The Lincoln Lawyer
Michael Connelly is best known for his breakout novel THE POET and
his hard-driving police procedurals starring Harry Bosch. But the
latest addition to his ever-growing body of work is neither a
police procedural nor a classic psychological thriller. Rather, it
is a departure that introduces a whole new venue: a legal suspense
tale titled THE LINCOLN LAWYER. Here he introduces readers to
Michael "Mickey" Haller, a defense attorney who is always looking
for the "franchise client" who will change his life. "A franchise
client is a defendant who wants to go to trial and has the money to
pay his lawyer's…rates. From first appearance to arraignment
to preliminary hearing and on to trial and then appeal, [this kind
of] client demands hundreds if not thousands of billable hours.
From where [Mick sat] they are the rarest and most highly sought
beast[s] in the jungle."
Mickey Haller is a cynic with a philosopher's approach to life.
"After fifteen years of practicing law [he] had come to think of it
in simple terms. The law was a large, rusting machine that sucked
up people and lives and money." Of himself he says, "I [am] just a
mechanic. There is nothing about the law [he] cherished anymore.
The law [is] not about truth. It [is] about negotiation,
amelioration, manipulation." He continues in this mode by stating,
"I was needed and wanted. By both sides. I was the oil in the
machine. I allowed the gears to crank and turn. I helped keep the
engine of the system running."
As the novel opens Haller receives a call from Fernando Valenzuela,
a bail bondsman he has worked with for years. Together they are
waiting for that franchise client to drop into their laps. "I got
something. I think I got a franchise player here." The "something"
is Louis Ross Roulet, arrested for what seems to be a bar pick-up
turned deadly. "Guy's gotta be big money. Beverly Hills address,
family lawyer waltzing in here first thing. This is the real thing,
Mick. They booked him on a half mil and his mother's lawyer came in
here today ready to sign over property…didn't even ask to get
[the bail] lowered."
Haller agrees to interview the fellow in his holding cell at the
jail, but he is too streetwise and savvy to even begin to think
that this one is the case at the end of his financial
rainbow. When he finally has the opportunity to meet this would-be
client, Haller thinks, "Most of the time my clients have been in
lockup before and they have the stone-cold look of the predator.
It's how they get in jail. But Roulet was different. He looked like
prey. He was scared and he didn't care who saw it and knew
One of the hardest stumbling blocks to a good defense is talk,
jabber, chatter, sentences and paragraphs that all consist of
words. Haller opines, "Most of my clients talk way too much.
Usually they talk themselves right into prison." After admonishing
Roulet to keep his mouth shut, Haller leaves his new client in the
holding tank and enters the courtroom. Valenzuela has already
warned him that Maggie McPherson, aka Maggie "McFierce," has been
assigned to this case. She is "one of the toughest
and…fiercest assistant district attorneys assigned to the Van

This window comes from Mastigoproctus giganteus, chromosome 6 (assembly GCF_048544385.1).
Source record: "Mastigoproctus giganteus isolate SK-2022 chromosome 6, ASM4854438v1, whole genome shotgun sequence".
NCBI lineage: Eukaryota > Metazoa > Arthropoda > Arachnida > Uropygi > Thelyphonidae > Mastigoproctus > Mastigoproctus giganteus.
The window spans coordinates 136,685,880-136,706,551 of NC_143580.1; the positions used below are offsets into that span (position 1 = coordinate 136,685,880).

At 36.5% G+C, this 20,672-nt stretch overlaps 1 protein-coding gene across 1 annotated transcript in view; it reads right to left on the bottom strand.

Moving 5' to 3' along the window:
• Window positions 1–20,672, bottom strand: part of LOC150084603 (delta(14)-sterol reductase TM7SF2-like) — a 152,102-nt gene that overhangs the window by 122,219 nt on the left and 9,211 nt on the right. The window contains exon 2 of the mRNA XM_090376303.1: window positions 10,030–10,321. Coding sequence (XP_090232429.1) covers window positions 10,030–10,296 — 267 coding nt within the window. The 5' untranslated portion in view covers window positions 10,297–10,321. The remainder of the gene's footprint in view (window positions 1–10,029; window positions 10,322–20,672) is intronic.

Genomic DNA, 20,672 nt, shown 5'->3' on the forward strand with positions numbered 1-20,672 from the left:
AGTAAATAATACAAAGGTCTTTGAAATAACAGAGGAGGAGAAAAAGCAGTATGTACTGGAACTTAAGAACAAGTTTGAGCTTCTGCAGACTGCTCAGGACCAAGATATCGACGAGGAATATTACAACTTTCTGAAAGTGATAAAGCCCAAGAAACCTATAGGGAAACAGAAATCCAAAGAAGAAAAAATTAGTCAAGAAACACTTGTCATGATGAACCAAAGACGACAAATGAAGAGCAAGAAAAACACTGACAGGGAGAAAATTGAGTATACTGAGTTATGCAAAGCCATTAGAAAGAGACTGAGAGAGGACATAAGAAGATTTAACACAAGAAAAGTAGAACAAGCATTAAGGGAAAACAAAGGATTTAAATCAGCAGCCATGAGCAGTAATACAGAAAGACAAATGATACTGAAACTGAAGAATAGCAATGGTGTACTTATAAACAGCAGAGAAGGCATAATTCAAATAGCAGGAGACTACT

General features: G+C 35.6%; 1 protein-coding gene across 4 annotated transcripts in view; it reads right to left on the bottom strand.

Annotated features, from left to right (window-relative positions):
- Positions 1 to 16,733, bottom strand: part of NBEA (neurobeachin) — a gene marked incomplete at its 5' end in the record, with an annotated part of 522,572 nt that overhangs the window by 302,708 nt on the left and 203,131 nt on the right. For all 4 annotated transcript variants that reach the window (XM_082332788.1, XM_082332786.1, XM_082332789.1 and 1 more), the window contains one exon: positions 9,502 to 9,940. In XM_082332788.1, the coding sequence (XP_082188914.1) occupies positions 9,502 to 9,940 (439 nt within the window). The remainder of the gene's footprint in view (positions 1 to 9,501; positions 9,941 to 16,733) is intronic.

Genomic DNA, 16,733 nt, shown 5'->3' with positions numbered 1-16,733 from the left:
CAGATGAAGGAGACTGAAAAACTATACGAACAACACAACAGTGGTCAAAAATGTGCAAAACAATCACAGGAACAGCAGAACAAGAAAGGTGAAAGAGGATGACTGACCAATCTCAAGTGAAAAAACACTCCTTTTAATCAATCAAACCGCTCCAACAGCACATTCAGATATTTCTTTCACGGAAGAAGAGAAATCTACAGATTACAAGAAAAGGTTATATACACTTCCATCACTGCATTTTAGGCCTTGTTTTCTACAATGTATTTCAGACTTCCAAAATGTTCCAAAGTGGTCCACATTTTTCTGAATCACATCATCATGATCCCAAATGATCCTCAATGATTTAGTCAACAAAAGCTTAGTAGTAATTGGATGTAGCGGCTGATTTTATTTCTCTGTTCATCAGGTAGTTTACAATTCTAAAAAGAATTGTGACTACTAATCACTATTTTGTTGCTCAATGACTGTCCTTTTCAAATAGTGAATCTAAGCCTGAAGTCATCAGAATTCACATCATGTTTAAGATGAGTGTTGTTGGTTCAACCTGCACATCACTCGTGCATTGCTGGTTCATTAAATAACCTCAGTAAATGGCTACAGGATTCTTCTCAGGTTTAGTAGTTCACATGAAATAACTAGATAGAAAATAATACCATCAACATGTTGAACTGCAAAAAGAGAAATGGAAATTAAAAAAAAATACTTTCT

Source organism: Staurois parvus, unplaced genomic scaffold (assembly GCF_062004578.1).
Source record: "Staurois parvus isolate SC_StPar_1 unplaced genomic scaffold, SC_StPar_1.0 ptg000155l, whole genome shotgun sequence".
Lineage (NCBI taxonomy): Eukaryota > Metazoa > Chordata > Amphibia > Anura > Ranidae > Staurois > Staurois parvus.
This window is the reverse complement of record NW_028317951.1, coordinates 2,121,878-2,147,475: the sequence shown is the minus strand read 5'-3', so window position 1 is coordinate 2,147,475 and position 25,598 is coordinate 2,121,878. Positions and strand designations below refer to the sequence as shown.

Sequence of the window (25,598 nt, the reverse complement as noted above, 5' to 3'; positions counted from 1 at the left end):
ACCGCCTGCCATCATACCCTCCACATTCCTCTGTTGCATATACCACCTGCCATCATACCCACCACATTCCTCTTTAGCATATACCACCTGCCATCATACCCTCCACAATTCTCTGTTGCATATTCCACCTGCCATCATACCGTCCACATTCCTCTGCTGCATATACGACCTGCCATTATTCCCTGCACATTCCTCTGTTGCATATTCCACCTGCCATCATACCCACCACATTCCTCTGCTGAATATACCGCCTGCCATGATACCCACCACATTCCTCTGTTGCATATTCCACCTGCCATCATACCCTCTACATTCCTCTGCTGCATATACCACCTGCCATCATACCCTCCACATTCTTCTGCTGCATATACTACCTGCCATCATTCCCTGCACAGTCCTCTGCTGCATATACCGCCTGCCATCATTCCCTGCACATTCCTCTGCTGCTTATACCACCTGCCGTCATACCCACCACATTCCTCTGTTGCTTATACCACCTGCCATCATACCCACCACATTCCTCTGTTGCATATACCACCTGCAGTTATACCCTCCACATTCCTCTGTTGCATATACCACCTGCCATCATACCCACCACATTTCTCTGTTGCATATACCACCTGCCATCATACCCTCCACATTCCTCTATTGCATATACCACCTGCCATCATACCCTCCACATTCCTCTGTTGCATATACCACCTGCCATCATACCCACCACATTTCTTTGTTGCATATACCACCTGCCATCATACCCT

Nuys courthouse. She also happened to be [his] first ex-wife" and
the mother of his only child. She is not happy to see him. His
presence here means she has to recuse herself from any
participation in the Roulet matter, which could have been a career
maker for her. But she gives the case up with good grace and still
maintains her close friendship with her ex-husband.
The overriding nightmare that haunts Mickey Haller is the
possibility that he might not recognize an innocent man if he is
ever called to defend him. As the case moves forward and he gets to
know his client, he admits, "I felt uneasy about Roulet's story. It
seemed so far-fetched that it might actually be true. And that
bothered me. I was always worried that I might not recognize
innocence. The possibility of it in my job was so rare that I
operated with the fear that I wouldn't be ready for it when it
came. That I would miss it." Later in the narrative he berates
himself for not being able to recognize evil when it stares him in
This conflict between good and evil is what drives the mystery
writer. Without these two concepts they would have nothing to write
about. And Michael Connelly is a master at grasping his characters'
angst in regard to "good" vs. "evil," which provides readers with
just the right amount of suspense. Here he shows his talent as a
master choreographer of the dance that lawyers perform regardless
of which side of the courtroom they inhabit. His books are
brilliantly constructed, the writing is strong and lucid, his plots
have enough twists and turns to satisfy the most ardent reader, and
his characters are always easy to recognize. He never writes down
to his audience or takes them for granted.
THE LINCOLN LAWYER is a courageous book in that it catapults
Connelly out of the boundaries set by a series. Harry Bosch is a
formidable and unforgettable character. He may be missed on this
outing, but he is a staple in the top-notch procedurals that
Connelly writes and will surely be back. In the meantime, this new
novel will not disappoint those familiar with Michael Connelly or
those new to his work.
Reviewed by Barbara Lipkien Gershenbaum on January 11, 2011